The objective of this article is to provide parents with information on the hazards of pushing children too early in academic learning.
By: Susan Adams, M. Ed.
Summary: Many parents believe that they can develop gifted children by exposing them to academic learning at an early age. Much to the contrary, this can actually turn children off of learning and create learning problems. This article provides a discussion of these issues.
Many parents encourage or actually try to teach their preschool children to read and do math. However, some research has shown that teaching reading to preschoolers may create problems. For one thing, the eyes of very young children may not yet focus as is necessary for reading. Also, the need for young children to learn from experience is paramount. It helps them understand what they later read and calculate in their schoolwork.
Too much early rote academic learning is soon lost and not integrated into the child’s long-term fund of knowledge, and may actually be damaging. Many studies on how long and how well very young children retain such learning have come up with remarkably uniform results on almost all grade and socioeconomic levels: Those who begin to read at age 6 or 7 usually do as well as or better than those pushed into reading at 3 or 4.
Arnold Gesell observed years ago that school tasks such as reading and writing and arithmetic depend on motor skills which are subject to the same laws of growth which govern creeping, walking, and grasping. He recommended as much flexibility in issues of reading readiness as in walking readiness.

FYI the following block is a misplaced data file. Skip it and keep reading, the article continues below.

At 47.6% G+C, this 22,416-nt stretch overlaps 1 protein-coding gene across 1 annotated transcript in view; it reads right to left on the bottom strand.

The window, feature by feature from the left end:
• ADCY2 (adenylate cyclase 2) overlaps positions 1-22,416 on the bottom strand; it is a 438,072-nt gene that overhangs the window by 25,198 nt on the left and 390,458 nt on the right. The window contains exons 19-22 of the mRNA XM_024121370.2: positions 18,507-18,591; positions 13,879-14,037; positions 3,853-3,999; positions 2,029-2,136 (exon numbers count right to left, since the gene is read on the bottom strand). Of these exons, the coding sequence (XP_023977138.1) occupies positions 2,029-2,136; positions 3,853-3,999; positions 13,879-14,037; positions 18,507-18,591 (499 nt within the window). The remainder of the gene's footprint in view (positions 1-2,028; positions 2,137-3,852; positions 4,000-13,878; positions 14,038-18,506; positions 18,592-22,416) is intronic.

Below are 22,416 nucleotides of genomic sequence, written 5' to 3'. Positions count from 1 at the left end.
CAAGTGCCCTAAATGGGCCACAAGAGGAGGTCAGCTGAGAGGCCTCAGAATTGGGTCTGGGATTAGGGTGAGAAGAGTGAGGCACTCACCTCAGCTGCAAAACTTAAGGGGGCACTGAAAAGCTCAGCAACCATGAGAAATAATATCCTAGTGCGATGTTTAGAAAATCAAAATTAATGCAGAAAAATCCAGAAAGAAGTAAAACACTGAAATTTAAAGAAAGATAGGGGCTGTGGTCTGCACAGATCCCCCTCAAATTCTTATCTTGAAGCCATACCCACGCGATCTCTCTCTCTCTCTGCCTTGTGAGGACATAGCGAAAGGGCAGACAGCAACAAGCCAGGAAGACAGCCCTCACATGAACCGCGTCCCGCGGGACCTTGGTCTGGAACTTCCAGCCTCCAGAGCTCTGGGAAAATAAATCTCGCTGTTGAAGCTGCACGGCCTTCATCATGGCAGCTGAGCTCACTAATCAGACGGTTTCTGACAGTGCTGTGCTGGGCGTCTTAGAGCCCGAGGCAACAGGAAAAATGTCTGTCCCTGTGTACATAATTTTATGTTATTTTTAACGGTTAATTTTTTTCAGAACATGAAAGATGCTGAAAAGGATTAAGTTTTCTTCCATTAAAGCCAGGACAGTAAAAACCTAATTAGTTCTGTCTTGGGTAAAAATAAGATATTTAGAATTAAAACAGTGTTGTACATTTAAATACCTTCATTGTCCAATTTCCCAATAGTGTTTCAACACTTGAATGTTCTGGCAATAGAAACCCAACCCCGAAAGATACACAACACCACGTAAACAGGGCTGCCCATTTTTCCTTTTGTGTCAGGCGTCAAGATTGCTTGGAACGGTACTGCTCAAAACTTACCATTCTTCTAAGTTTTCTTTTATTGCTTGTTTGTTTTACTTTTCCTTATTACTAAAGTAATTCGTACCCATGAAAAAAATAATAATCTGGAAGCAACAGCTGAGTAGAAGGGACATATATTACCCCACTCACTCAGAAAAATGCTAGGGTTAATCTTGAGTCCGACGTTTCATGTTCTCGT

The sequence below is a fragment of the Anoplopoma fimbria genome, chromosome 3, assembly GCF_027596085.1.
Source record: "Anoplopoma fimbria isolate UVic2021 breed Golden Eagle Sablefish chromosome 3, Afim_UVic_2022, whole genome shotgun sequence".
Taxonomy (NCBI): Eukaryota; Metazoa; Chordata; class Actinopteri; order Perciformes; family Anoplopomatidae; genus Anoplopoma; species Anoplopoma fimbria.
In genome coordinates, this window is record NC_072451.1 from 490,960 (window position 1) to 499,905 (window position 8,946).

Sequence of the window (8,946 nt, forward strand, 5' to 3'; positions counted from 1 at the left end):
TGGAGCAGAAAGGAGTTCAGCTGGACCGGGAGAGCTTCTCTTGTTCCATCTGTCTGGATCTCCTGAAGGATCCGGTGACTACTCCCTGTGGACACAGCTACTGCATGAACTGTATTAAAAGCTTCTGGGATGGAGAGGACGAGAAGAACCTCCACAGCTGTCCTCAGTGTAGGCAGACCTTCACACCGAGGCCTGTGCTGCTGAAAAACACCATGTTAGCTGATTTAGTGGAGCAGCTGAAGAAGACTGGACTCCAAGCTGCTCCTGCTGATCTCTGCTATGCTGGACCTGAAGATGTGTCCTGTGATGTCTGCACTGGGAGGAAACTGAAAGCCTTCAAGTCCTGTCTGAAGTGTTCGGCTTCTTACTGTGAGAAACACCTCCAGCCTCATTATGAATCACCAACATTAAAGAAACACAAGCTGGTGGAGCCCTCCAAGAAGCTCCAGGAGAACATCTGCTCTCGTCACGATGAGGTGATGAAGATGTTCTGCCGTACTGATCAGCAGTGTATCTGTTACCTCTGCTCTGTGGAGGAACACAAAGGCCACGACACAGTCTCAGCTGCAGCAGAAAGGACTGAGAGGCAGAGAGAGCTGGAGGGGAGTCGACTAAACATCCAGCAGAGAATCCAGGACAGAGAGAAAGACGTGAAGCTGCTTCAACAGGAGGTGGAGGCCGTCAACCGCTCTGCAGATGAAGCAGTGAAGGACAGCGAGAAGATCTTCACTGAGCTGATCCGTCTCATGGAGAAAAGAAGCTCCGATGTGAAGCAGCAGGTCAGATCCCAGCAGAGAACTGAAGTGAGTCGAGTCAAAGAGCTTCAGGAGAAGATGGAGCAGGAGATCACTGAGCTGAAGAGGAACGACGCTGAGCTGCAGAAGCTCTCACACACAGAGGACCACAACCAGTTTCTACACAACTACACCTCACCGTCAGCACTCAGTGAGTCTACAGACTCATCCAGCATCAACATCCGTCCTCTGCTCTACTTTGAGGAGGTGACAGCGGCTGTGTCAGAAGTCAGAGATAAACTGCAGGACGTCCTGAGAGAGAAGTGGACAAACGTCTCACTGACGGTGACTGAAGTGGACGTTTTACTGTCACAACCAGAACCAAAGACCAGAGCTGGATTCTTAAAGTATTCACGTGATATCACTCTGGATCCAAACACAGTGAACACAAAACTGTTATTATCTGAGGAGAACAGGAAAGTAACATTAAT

Many experts believe that more important than early academic learning is allowing children to see how they can have an effect on their world. Otherwise they feel that the pressures are on them alone and that they are powerless to make any changes. A preschool curriculum should include ample opportunity for children to develop important social skills. Bringing a treat to school, setting the table and conversing with friends and teacher are a good social experience for a 4-year old. Learning to share materials and take turns on equipment smooths the path to later social relationships. Developing confidence in early social experiences also paves the way for a foundation of self-esteem that is so important in tackling future learning as children mature.